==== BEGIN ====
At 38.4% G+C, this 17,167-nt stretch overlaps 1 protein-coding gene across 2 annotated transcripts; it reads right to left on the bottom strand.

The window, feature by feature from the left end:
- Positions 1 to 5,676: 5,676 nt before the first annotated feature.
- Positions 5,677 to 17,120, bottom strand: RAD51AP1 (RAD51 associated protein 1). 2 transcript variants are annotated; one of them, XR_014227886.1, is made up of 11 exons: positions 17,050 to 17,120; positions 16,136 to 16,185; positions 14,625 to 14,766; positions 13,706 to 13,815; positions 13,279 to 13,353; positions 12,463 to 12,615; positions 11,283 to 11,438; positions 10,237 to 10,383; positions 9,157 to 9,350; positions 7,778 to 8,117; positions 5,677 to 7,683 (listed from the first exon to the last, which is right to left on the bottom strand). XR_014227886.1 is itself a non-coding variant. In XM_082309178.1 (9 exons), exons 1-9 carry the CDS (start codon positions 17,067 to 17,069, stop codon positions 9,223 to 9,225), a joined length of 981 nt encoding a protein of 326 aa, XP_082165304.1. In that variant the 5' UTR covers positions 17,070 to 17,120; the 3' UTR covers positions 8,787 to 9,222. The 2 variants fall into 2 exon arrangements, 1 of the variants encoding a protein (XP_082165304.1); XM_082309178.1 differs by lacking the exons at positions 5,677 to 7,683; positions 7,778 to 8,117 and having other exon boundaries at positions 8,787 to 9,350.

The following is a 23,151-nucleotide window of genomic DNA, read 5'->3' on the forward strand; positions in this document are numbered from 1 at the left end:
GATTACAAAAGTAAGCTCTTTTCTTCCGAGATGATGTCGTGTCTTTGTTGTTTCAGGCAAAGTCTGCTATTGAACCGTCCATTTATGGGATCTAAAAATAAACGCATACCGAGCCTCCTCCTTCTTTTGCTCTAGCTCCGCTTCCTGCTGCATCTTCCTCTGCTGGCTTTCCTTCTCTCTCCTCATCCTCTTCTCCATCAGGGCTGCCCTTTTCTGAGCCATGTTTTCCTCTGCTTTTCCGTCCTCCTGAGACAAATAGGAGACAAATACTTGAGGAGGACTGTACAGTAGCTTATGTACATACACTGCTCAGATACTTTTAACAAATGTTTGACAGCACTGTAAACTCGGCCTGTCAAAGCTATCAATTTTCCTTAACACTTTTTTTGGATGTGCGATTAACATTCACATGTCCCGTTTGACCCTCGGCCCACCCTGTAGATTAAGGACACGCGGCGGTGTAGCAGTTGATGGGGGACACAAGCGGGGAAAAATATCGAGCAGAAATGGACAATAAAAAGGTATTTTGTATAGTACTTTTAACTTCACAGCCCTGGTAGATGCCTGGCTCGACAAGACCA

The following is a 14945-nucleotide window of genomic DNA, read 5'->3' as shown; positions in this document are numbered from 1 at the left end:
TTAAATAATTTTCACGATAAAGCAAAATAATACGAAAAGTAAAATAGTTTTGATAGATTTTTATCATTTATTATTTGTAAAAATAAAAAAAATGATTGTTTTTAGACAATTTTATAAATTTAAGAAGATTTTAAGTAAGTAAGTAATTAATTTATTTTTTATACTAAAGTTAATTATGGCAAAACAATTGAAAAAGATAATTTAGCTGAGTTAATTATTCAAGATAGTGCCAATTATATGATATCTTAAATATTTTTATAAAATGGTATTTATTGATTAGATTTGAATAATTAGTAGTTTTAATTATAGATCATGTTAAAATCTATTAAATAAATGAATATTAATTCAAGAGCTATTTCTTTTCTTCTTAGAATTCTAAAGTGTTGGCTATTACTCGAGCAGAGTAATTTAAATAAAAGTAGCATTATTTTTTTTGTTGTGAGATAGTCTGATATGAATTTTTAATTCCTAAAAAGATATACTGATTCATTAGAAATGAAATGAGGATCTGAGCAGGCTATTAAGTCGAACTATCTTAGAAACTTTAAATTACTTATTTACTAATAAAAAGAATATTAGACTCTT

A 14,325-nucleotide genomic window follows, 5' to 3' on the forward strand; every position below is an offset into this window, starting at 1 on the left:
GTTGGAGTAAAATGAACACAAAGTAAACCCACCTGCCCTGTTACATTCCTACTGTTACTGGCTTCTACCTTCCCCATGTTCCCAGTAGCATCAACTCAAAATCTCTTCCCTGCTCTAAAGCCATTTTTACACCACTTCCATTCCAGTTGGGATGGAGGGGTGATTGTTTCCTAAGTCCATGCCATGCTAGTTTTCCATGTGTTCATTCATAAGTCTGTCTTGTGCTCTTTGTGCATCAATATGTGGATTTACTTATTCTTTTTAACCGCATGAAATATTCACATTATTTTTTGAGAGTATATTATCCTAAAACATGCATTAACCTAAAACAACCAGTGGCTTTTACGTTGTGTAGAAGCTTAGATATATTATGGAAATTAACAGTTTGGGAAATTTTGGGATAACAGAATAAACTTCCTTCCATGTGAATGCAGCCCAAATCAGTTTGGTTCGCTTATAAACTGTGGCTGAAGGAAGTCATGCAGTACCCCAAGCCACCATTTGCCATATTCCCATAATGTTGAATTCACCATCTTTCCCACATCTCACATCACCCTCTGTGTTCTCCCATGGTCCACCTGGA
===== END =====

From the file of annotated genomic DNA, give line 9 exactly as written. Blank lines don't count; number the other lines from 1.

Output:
A 14,325-nucleotide genomic window follows, 5' to 3' on the forward strand; every position below is an offset into this window, starting at 1 on the left: